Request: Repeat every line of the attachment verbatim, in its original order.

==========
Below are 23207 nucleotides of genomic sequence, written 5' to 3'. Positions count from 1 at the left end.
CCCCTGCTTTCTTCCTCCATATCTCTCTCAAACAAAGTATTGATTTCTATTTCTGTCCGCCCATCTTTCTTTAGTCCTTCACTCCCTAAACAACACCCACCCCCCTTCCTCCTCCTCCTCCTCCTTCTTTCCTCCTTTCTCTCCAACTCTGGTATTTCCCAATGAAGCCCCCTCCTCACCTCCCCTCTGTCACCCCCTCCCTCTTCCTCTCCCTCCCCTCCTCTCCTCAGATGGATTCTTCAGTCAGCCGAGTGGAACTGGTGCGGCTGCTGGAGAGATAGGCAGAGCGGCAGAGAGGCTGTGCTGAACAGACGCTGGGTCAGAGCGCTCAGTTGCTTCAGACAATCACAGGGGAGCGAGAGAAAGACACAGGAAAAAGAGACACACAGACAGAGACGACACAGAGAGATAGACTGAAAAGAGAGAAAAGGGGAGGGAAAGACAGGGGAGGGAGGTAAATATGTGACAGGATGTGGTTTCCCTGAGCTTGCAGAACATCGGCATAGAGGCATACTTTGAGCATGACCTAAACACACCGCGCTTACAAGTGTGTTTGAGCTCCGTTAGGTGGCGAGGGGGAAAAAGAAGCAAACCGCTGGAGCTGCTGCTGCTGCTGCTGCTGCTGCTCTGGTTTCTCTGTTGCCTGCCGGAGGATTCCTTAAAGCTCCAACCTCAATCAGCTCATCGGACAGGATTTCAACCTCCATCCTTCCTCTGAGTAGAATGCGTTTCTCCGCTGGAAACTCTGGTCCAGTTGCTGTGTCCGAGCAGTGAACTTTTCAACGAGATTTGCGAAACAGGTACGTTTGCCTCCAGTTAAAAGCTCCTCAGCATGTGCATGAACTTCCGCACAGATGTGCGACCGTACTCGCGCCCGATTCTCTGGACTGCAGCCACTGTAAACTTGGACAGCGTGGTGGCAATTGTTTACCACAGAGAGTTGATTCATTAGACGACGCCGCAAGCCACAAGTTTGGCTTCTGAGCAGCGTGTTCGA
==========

Below are 23207 nucleotides of genomic sequence, written 5' to 3'. Positions count from 1 at the left end.
CCCCTGCTTTCTTCCTCCATATCTCTCTCAAACAAAGTATTGATTTCTATTTCTGTCCGCCCATCTTTCTTTAGTCCTTCACTCCCTAAACAACACCCACCCCCCTTCCTCCTCCTCCTCCTCCTTCTTTCCTCCTTTCTCTCCAACTCTGGTATTTCCCAATGAAGCCCCCTCCTCACCTCCCCTCTGTCACCCCCTCCCTCTTCCTCTCCCTCCCCTCCTCTCCTCAGATGGATTCTTCAGTCAGCCGAGTGGAACTGGTGCGGCTGCTGGAGAGATAGGCAGAGCGGCAGAGAGGCTGTGCTGAACAGACGCTGGGTCAGAGCGCTCAGTTGCTTCAGACAATCACAGGGGAGCGAGAGAAAGACACAGGAAAAAGAGACACACAGACAGAGACGACACAGAGAGATAGACTGAAAAGAGAGAAAAGGGGAGGGAAAGACAGGGGAGGGAGGTAAATATGTGACAGGATGTGGTTTCCCTGAGCTTGCAGAACATCGGCATAGAGGCATACTTTGAGCATGACCTAAACACACCGCGCTTACAAGTGTGTTTGAGCTCCGTTAGGTGGCGAGGGGGAAAAAGAAGCAAACCGCTGGAGCTGCTGCTGCTGCTGCTGCTGCTGCTCTGGTTTCTCTGTTGCCTGCCGGAGGATTCCTTAAAGCTCCAACCTCAATCAGCTCATCGGACAGGATTTCAACCTCCATCCTTCCTCTGAGTAGAATGCGTTTCTCCGCTGGAAACTCTGGTCCAGTTGCTGTGTCCGAGCAGTGAACTTTTCAACGAGATTTGCGAAACAGGTACGTTTGCCTCCAGTTAAAAGCTCCTCAGCATGTGCATGAACTTCCGCACAGATGTGCGACCGTACTCGCGCCCGATTCTCTGGACTGCAGCCACTGTAAACTTGGACAGCGTGGTGGCAATTGTTTACCACAGAGAGTTGATTCATTAGACGACGCCGCAAGCCACAAGTTTGGCTTCTGAGCAGCGTGTTCGA